Free Ride

SNAKE GUYS Dean, left, and Sheridan party with a boa.
SNAKE GUYS Dean, left, and Sheridan party with a boa.

Time Out says

No network burns through sitcoms faster than Fox, so don’t be surprised if Free Ride makes a quick exit once it settles into its Sunday death slot opposite Desperate Housewives. That would be a shame: While Free Ride is no Arrested Development, it still represents a worthy attempt at charting a middle ground between the dry improv of The Office and the broad humor of conventional TV comedies.

The title sums up the whole concept: Nate (Josh Dean), a recent college grad, returns to Podunk, Missouri, to mooch off his parents (Allan Harvey and Loretta Fox). After four years in California, the Wal-Mart--laden heartland is like Mars to Nate, and it doesn’t help that his parents have turned his bedroom into a gym. That’s just one aspect of their simultaneous midlife crises, which are a lot more interesting (at least in the first two episodes) than his infatuation with a hottie high-school acquaintance (Erin Cahill) who’s engaged to a lunkhead (Dan Wells).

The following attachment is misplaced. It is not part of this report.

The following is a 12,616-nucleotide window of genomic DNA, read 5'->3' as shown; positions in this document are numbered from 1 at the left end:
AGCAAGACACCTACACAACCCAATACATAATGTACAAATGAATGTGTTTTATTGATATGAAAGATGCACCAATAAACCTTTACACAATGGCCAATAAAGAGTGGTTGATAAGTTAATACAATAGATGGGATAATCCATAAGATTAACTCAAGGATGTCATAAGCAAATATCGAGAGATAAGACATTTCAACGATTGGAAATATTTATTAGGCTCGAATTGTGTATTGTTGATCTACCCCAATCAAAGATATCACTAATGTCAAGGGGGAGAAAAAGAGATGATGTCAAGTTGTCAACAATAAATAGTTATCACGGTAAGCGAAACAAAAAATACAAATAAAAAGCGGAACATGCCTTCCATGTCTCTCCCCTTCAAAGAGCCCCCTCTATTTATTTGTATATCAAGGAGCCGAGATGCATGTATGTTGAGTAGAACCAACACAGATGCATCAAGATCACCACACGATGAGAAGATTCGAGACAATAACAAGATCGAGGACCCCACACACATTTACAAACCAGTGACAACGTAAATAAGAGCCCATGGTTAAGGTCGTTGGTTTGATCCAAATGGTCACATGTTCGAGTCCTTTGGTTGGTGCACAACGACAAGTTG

There’s exposition a-plenty in the pilot, leaving little room for the acerbic satire that emerges in the second episode, which offers the most hilarious attack on chain restaurants since Mike Judge’s “flair” speech in Office Space. Unfortunately, the generic good looks of Dean and Dave Sheridan (as a Jeff Spicoli type who befriends Nate) are a stumbling block: A pair of Ashton Kutcher clones, both look like the kind of guys who used to steal lunch money from the grown-up Lloyd Doblers the series seems to target. Free Ride is far more traditional than creator Robert Roy Thomas’s last effort, Bravo’s Significant Others, but the absence of a laugh track and the use of handheld cameras in this kind of sitcom may be proof that the mainstream has finally started to learn from shows on the genre’s cutting edge.—Andrew Johnston



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